Medical marijuana: CDPHE's Dr. Chris Urbina on physician assistants, patient denials
By mid-January, as many as 4,200 potential medical marijuana patients will be told they are as much to blame for a "fraudulent" MMJ application as the doctor who signed off on a physician assistant's evaluation of that patient. The punishment? Waiting six months before they can apply again for the medication they needed a few months ago when they actually started the process.
In a press release on Friday, the Colorado Department of Public Health and Environment finally addressed growing concern among patients about medical marijuana applications being denied because of issues with physician assistants allegedly performing evaluations.
According to the CDPHE, a denial letter will be sent out to those patients who visited with physician assistants and not doctors, according to the department's interpretation of state law that says patients must have a working relationship with an actual physician.
Keep in mind that while this law currently prevents physician assistants from doing medical marijuana evaluations now, they still can do everything from sewing up a wound to prescribing Oxycontin. As a constant emergency room patient myself, I've been attended to more by PAs than actual doctors. I can completely understand why patients who have spent any time dealing with the health-care system for their debilitating condition wouldn't think twice about seeing a PA for an MMJ evaluation. But apparently the CDPHE doesn't and essentially is saying patients who trusted their doctor and health-care provider to do the right thing should be punished by not getting the meds they need.
I spoke with CDPHE director Dr. Chris Urbina yesterday. He explained the department's reasoning:
Dr. Chris Urbina
"We took this seriously," he says. "We contacted the physicians to find out, first of all, if they had actually seen the patients. That was the important piece, because by constitution, by law, the physician has to have a working relationship with the patient to make a determination of 1) Do they have a debilitating condition that they can apply for a medical marijuana card, and 2) Does the physician then have a long term relationship so that he or she can monitor the patient to make sure their condition is either not getting better, etc. just like a physician-patient relationship you would expect. And finally, do they have some documentation of that. So, in those cases we are reviewing this with the physicians. And those cases where they didn't have a relationship, those cases will be denied."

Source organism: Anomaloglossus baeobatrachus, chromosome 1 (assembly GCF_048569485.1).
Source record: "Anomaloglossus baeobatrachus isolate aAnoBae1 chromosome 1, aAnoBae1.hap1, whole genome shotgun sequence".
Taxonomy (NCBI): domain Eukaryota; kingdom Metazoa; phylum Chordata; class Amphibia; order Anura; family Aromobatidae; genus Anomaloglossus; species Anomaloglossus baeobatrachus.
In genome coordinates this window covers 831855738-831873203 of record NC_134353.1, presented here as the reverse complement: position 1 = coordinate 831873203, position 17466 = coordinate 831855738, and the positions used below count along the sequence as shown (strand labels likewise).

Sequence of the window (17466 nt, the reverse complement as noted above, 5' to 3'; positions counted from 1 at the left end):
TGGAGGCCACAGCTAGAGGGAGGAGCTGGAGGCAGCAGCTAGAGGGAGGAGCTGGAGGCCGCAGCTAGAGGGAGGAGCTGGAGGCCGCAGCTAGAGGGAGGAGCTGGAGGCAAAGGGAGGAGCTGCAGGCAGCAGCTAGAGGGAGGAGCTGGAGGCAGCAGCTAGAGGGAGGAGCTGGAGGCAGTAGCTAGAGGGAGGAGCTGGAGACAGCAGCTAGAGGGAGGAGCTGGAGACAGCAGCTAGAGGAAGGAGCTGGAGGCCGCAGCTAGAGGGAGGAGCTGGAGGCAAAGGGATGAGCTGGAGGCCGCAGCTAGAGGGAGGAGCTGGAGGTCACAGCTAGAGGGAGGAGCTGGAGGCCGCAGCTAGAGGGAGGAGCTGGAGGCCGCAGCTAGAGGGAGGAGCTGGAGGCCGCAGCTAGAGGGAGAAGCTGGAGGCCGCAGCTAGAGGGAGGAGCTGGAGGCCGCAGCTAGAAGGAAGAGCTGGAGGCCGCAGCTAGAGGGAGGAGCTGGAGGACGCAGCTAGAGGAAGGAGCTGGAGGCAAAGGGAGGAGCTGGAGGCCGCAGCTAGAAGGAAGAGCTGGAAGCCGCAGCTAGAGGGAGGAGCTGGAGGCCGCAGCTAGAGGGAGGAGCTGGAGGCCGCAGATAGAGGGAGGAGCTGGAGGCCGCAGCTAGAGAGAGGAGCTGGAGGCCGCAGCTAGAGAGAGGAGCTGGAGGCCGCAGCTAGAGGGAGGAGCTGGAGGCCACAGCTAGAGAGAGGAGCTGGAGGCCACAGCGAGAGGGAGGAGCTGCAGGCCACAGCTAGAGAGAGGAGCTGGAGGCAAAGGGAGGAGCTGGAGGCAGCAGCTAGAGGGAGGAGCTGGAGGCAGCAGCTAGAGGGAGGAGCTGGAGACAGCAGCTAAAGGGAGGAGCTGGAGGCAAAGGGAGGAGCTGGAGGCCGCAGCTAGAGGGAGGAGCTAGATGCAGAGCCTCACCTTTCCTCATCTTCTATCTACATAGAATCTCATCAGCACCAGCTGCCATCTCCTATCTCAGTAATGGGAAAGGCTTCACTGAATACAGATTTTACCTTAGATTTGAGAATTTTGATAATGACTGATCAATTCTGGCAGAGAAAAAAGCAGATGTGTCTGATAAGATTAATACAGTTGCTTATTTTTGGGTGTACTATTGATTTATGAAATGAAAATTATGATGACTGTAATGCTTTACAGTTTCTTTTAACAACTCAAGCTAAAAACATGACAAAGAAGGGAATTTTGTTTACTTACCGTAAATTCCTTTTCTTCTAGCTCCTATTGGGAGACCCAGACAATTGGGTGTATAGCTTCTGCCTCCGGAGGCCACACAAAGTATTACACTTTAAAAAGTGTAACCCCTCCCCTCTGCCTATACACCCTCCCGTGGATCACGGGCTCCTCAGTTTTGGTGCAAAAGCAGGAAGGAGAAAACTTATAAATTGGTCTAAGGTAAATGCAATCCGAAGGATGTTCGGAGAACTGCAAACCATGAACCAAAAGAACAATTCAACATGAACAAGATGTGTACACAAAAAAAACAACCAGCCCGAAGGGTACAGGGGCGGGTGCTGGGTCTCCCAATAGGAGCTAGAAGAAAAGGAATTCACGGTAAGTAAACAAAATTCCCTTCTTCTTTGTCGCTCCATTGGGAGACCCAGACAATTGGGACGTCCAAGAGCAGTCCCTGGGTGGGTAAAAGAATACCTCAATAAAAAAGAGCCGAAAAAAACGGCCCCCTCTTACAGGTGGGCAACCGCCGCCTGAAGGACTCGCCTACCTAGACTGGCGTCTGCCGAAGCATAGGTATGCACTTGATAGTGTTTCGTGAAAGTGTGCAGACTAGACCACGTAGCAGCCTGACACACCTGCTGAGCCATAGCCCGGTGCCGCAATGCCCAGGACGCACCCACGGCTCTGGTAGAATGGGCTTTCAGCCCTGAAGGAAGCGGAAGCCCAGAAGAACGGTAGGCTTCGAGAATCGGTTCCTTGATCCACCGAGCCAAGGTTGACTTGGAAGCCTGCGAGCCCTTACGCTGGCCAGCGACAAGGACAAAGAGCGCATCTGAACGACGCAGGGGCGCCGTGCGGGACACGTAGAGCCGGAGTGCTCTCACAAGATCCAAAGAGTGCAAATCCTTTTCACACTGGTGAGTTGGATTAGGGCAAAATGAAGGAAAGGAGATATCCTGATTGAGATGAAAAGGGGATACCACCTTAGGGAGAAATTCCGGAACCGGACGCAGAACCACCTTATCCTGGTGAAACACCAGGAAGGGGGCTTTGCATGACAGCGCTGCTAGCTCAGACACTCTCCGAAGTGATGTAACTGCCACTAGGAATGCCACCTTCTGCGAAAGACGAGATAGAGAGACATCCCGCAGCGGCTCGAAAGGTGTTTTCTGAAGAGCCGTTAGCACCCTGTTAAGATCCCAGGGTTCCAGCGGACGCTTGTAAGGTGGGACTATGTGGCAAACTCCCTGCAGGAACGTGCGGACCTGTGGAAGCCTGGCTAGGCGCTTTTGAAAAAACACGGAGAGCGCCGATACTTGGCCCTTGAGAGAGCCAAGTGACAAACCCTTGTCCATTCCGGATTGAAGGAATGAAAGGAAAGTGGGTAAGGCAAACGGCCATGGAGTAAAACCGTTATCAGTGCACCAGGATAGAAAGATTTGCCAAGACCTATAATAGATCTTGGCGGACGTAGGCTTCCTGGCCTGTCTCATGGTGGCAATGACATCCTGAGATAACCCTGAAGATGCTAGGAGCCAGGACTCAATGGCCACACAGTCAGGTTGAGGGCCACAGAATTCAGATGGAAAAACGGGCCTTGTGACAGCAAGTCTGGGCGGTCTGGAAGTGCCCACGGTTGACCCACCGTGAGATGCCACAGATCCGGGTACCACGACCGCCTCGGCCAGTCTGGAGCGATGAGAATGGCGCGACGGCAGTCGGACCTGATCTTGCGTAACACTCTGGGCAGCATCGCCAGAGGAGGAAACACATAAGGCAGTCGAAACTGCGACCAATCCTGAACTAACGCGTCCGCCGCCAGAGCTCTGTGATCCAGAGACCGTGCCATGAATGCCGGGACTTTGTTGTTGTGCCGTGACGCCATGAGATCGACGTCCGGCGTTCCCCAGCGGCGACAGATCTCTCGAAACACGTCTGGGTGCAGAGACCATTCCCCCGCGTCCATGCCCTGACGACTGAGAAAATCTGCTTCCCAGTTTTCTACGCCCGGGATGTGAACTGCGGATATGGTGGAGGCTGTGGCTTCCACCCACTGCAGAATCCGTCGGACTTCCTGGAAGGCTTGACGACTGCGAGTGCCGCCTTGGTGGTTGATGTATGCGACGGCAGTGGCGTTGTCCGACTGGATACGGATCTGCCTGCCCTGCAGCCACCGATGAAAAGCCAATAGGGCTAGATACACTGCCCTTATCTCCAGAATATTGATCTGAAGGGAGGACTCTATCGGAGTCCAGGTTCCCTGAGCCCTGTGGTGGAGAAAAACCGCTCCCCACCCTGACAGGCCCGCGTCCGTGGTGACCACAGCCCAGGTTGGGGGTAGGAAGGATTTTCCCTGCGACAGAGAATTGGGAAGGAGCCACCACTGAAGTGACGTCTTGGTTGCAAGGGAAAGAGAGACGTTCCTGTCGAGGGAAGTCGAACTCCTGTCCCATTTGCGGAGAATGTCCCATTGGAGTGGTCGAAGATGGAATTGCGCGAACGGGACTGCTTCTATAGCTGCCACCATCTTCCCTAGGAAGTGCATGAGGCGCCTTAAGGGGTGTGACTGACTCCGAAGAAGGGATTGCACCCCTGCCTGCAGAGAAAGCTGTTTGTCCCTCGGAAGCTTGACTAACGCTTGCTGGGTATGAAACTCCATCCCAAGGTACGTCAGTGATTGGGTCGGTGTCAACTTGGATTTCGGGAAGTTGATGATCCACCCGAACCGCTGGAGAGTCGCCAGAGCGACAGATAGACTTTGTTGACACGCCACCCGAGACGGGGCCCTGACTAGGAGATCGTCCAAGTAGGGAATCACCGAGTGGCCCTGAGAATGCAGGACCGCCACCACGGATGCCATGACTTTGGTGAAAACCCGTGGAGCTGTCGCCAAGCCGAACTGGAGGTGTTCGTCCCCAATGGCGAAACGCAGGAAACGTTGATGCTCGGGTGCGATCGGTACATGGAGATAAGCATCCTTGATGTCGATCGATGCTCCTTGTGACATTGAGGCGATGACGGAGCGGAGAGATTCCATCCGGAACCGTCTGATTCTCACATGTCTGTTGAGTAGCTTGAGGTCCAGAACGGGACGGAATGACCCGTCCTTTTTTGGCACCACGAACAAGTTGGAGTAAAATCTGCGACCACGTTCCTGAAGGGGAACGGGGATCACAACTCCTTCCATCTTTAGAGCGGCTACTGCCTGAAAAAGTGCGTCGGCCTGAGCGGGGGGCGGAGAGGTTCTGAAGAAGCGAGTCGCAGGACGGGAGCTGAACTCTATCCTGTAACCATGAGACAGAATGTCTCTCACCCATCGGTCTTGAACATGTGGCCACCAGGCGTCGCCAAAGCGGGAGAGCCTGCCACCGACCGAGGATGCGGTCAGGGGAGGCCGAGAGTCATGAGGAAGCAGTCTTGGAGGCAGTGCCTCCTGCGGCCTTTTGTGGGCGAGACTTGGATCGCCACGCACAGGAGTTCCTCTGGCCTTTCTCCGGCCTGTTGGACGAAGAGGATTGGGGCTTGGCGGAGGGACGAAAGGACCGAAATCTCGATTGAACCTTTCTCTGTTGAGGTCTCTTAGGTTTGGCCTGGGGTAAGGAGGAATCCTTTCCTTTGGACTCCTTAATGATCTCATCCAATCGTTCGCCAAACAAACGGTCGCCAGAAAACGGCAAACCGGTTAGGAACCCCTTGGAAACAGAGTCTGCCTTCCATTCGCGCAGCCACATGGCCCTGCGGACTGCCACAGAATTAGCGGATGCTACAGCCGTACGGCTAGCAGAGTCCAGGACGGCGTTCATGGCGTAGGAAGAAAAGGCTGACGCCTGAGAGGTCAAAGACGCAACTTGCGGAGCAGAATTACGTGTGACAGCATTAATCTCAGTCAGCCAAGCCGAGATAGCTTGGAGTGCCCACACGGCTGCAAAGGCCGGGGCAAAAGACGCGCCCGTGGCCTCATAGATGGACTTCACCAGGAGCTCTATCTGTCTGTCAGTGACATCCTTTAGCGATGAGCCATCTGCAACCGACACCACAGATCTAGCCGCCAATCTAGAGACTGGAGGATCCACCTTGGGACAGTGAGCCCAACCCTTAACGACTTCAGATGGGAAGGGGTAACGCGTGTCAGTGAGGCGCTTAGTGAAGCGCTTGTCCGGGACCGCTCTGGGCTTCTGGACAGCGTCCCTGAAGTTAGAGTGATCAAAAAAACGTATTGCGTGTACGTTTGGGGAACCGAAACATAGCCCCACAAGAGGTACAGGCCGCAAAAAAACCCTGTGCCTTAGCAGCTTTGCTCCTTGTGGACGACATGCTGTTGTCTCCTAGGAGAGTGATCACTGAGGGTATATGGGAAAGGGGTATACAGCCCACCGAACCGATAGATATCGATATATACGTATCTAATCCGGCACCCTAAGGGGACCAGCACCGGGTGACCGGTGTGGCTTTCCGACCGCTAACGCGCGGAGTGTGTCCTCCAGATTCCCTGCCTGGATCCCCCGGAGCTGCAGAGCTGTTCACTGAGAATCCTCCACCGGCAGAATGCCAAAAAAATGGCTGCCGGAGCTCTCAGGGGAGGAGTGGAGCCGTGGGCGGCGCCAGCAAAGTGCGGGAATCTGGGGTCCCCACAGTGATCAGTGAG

Again, that sounds like punishing patients for someone else's mistake -- especially considering the CDPHE has the ability to simply reject the applications and allow patients to visit another doctor immediately. As the CDPHE also mentioned in the press release: "Denied applicants must wait six months from the date of denial before reapplying for the registry. Rejected applicants can resubmit a new application without delay and without the additional application processing fee."
But not Urbina, who says the CDPHE is merely following the letter of the law outlined by the constitution and recent legislation.
Page down for more of our interview with Dr. Ubrina.